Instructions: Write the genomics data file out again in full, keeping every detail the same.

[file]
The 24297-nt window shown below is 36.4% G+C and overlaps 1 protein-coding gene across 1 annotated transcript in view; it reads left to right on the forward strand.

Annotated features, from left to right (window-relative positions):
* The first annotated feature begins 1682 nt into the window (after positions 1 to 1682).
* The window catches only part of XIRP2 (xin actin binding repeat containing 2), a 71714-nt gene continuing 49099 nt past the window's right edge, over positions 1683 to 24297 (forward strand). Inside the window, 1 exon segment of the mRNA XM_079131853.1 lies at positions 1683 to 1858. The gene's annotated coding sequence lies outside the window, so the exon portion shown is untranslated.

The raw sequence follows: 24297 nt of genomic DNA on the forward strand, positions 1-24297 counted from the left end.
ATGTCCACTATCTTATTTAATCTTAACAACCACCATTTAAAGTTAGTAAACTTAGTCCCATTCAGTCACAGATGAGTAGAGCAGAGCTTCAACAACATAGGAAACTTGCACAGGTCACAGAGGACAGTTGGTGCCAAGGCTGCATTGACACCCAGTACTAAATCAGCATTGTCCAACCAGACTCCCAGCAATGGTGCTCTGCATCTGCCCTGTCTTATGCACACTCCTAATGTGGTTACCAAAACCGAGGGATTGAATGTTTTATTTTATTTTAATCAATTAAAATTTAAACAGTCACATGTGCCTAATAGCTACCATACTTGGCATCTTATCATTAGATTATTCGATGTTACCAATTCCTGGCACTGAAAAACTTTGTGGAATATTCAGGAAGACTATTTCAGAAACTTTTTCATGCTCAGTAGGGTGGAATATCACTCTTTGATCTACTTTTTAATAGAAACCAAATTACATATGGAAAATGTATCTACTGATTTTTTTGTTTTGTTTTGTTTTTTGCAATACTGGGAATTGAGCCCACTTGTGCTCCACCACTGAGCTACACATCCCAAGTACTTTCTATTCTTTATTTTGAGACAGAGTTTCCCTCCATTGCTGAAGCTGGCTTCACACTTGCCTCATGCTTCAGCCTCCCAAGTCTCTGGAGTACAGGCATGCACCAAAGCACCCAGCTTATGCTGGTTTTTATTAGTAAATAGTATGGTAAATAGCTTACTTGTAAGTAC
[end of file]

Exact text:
The 24297-nt window shown below is 36.4% G+C and overlaps 1 protein-coding gene across 1 annotated transcript in view; it reads left to right on the forward strand.

Annotated features, from left to right (window-relative positions):
* The first annotated feature begins 1682 nt into the window (after positions 1 to 1682).
* The window catches only part of XIRP2 (xin actin binding repeat containing 2), a 71714-nt gene continuing 49099 nt past the window's right edge, over positions 1683 to 24297 (forward strand). Inside the window, 1 exon segment of the mRNA XM_079131853.1 lies at positions 1683 to 1858. The gene's annotated coding sequence lies outside the window, so the exon portion shown is untranslated.

The raw sequence follows: 24297 nt of genomic DNA on the forward strand, positions 1-24297 counted from the left end.
ATGTCCACTATCTTATTTAATCTTAACAACCACCATTTAAAGTTAGTAAACTTAGTCCCATTCAGTCACAGATGAGTAGAGCAGAGCTTCAACAACATAGGAAACTTGCACAGGTCACAGAGGACAGTTGGTGCCAAGGCTGCATTGACACCCAGTACTAAATCAGCATTGTCCAACCAGACTCCCAGCAATGGTGCTCTGCATCTGCCCTGTCTTATGCACACTCCTAATGTGGTTACCAAAACCGAGGGATTGAATGTTTTATTTTATTTTAATCAATTAAAATTTAAACAGTCACATGTGCCTAATAGCTACCATACTTGGCATCTTATCATTAGATTATTCGATGTTACCAATTCCTGGCACTGAAAAACTTTGTGGAATATTCAGGAAGACTATTTCAGAAACTTTTTCATGCTCAGTAGGGTGGAATATCACTCTTTGATCTACTTTTTAATAGAAACCAAATTACATATGGAAAATGTATCTACTGATTTTTTTGTTTTGTTTTGTTTTTTGCAATACTGGGAATTGAGCCCACTTGTGCTCCACCACTGAGCTACACATCCCAAGTACTTTCTATTCTTTATTTTGAGACAGAGTTTCCCTCCATTGCTGAAGCTGGCTTCACACTTGCCTCATGCTTCAGCCTCCCAAGTCTCTGGAGTACAGGCATGCACCAAAGCACCCAGCTTATGCTGGTTTTTATTAGTAAATAGTATGGTAAATAGCTTACTTGTAAGTAC